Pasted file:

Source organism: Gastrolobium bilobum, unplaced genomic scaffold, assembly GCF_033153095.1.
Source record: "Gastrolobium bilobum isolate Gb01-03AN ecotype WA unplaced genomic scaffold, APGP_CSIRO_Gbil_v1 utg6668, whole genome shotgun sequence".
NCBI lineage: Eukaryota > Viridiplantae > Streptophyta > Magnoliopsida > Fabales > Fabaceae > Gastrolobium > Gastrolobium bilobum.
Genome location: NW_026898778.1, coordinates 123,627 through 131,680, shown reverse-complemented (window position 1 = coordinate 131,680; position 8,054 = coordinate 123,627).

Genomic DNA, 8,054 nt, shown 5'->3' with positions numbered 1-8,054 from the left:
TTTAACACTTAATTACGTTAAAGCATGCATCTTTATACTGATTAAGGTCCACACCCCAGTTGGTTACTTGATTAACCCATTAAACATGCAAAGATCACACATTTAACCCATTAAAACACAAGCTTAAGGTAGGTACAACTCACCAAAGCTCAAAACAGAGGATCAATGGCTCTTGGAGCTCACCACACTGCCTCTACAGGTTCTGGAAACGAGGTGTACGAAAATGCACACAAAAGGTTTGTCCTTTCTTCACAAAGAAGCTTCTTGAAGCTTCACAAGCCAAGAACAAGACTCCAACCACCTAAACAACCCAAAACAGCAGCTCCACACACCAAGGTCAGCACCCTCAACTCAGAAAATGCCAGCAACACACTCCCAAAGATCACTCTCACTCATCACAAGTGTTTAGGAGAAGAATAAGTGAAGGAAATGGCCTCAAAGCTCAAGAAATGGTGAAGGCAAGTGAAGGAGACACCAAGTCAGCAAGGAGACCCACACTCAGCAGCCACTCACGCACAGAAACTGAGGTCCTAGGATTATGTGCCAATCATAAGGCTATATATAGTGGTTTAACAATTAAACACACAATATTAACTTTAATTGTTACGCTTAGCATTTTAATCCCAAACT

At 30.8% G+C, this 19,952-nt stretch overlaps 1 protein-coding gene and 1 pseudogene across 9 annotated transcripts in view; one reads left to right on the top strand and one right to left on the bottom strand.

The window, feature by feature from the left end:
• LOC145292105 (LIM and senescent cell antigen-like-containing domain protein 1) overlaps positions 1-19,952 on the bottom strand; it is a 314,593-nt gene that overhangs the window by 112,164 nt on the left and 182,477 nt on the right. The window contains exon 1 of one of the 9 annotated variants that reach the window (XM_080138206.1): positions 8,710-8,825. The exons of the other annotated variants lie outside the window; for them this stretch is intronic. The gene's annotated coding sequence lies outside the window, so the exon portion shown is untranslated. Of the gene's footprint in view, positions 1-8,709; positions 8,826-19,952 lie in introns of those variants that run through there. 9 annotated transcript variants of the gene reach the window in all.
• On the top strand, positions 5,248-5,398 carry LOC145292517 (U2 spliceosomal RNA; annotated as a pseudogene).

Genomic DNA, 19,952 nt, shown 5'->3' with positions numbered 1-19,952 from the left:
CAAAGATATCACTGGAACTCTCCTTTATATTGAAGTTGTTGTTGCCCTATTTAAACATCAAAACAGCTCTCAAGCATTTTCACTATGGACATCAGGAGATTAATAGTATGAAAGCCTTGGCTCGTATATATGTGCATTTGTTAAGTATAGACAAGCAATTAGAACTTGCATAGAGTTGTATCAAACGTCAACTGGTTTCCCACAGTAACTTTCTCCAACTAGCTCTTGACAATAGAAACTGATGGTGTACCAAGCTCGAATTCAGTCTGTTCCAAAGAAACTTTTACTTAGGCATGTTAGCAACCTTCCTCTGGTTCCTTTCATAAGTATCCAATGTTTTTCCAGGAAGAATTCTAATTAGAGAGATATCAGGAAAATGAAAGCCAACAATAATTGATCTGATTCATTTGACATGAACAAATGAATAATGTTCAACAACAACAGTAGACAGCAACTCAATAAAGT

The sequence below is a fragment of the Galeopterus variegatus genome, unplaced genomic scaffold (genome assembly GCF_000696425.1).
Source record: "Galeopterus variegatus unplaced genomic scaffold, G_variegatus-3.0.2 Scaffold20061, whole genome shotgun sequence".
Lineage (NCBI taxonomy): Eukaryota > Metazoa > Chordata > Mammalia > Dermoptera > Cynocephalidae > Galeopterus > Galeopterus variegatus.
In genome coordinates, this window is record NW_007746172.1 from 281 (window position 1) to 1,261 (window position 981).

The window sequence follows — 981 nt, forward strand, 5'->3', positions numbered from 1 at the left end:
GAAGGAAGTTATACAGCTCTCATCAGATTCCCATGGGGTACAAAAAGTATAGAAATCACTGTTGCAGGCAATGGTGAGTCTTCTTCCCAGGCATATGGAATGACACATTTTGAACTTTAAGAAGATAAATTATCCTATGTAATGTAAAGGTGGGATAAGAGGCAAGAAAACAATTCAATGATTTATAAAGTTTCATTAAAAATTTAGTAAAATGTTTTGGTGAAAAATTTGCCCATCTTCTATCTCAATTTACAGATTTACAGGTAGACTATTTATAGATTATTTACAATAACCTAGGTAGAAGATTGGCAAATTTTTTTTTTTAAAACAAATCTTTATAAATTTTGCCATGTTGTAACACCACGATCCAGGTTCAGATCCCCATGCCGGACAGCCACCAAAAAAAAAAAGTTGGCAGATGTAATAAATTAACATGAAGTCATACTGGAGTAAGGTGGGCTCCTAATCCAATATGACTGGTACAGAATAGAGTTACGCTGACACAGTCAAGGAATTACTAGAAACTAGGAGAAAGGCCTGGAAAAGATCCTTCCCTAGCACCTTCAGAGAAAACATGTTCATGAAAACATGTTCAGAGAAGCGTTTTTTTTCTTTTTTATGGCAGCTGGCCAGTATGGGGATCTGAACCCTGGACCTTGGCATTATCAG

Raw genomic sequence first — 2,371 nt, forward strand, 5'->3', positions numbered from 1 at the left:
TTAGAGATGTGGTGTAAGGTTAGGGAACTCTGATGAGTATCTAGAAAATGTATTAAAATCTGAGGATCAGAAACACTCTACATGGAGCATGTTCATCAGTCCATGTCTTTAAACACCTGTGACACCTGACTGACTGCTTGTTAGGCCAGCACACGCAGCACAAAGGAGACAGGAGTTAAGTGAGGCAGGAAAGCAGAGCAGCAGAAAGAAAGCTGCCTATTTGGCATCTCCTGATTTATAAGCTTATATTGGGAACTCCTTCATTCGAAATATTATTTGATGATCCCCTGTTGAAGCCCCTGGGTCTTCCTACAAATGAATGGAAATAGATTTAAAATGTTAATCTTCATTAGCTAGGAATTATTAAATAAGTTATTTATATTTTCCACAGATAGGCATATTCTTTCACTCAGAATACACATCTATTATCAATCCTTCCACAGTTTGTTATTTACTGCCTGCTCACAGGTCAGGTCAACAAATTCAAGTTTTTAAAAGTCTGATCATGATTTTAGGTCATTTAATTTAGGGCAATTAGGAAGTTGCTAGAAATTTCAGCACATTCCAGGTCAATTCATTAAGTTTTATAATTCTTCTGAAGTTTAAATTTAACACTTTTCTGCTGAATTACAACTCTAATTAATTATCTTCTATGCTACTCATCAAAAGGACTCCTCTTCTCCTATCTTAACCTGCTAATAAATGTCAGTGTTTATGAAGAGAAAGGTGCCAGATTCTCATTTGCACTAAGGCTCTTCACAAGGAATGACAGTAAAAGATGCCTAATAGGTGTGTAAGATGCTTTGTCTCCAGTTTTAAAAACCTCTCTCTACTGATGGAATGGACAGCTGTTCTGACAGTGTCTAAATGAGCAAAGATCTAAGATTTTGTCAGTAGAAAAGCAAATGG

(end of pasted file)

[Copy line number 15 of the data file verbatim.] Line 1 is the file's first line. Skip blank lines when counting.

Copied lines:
Lineage (NCBI taxonomy): Eukaryota > Metazoa > Chordata > Mammalia > Dermoptera > Cynocephalidae > Galeopterus > Galeopterus variegatus.